Why Were Mothers Told Formula Was Better Than Breast Milk?
Babies need about 60 minerals, several fatty acids, 12 or 15 amino acids, live enzymes, a dozen vitamins, numerous friendly bacteria and as much physical contact as possible to be their healthiest. Nursing provides all of this and more. But in the 1940's and 1950s, formula-producing companies began to aggressively advertise in both women's magazines and in medical journals. Soon doctors were telling moms that breast milk was watery, worthless and possibly dangerous. The “formula” industry was born.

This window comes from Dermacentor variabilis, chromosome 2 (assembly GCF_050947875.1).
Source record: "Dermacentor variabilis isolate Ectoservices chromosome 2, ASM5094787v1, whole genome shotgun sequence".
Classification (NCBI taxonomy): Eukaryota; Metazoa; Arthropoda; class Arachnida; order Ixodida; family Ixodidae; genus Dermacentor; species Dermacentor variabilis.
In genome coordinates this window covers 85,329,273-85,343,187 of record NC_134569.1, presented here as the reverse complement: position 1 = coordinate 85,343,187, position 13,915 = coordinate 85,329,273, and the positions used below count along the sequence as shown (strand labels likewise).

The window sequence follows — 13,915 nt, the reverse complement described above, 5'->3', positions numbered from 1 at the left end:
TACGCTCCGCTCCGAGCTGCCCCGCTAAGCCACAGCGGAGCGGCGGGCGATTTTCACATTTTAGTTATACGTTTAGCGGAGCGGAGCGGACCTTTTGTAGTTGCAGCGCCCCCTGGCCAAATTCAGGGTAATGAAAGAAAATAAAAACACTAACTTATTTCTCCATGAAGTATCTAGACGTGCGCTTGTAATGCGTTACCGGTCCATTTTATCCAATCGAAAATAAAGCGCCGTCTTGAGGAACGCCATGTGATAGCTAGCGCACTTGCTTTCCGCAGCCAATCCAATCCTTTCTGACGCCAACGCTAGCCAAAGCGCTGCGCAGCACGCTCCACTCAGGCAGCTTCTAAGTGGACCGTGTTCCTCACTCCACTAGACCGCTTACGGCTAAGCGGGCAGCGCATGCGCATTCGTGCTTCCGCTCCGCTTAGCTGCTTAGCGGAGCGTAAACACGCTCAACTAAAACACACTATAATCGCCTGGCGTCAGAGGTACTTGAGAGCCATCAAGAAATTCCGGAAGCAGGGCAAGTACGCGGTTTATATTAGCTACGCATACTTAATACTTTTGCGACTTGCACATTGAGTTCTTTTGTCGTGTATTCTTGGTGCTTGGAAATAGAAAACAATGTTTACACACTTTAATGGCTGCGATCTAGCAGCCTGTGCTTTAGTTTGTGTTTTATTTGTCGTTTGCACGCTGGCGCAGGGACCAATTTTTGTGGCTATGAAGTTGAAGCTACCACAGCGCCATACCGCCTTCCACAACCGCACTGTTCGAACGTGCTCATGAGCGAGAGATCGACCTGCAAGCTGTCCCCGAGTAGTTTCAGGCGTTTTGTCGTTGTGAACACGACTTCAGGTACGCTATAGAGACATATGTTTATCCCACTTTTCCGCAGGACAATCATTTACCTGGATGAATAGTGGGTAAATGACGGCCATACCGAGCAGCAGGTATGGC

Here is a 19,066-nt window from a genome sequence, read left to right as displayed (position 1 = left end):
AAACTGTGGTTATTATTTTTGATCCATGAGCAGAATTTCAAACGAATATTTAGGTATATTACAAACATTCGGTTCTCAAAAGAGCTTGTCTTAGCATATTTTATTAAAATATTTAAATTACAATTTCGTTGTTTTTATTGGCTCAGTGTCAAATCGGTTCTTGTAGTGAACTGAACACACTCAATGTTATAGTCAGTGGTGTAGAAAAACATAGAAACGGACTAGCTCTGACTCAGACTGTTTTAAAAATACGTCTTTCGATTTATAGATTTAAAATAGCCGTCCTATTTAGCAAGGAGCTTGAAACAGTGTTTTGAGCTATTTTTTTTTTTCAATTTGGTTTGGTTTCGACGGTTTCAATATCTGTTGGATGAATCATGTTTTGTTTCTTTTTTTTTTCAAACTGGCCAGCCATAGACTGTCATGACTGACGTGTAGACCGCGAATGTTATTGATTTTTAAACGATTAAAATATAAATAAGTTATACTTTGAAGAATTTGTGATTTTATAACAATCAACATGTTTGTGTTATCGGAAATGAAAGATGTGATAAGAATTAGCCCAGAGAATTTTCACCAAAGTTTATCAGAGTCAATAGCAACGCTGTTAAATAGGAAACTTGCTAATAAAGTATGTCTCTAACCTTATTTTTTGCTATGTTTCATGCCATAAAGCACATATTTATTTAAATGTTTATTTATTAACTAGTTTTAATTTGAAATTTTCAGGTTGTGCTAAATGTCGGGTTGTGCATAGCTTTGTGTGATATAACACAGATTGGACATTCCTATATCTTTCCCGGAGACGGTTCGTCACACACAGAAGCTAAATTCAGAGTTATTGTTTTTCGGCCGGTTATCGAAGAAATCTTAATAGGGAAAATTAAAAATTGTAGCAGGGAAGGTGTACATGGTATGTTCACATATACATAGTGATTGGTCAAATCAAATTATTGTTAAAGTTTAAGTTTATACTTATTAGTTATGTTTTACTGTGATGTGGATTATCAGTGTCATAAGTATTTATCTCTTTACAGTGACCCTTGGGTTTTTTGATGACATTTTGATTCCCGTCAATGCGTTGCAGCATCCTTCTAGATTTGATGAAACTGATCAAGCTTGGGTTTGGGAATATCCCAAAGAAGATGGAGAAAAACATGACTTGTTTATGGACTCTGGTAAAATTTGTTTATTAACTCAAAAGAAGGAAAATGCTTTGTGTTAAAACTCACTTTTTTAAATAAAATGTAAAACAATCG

Moms who didn't want to spend money on commercial formula were advised that putting Karo syrup in evaporated milk, cow's milk or water would be OK for their babies instead.
Have things really changed much since then? Maybe not. Even today, baby “formula” has only a third as many nutrients as Puppy Chow and a tiny fraction of what is in mom's milk. Baby formula is a $13 billion business today. This figure is most likely dwarfed by the cost of treating diseases later in life that stemmed from malnutrition in the early years.
Finally, after fifty years of this nonsense, things have gone full circle. Latest recommendations say for baby to eat and drink only breast milk for the first six months of life. The only exception is where the mom is full of environmental or drug poisons.
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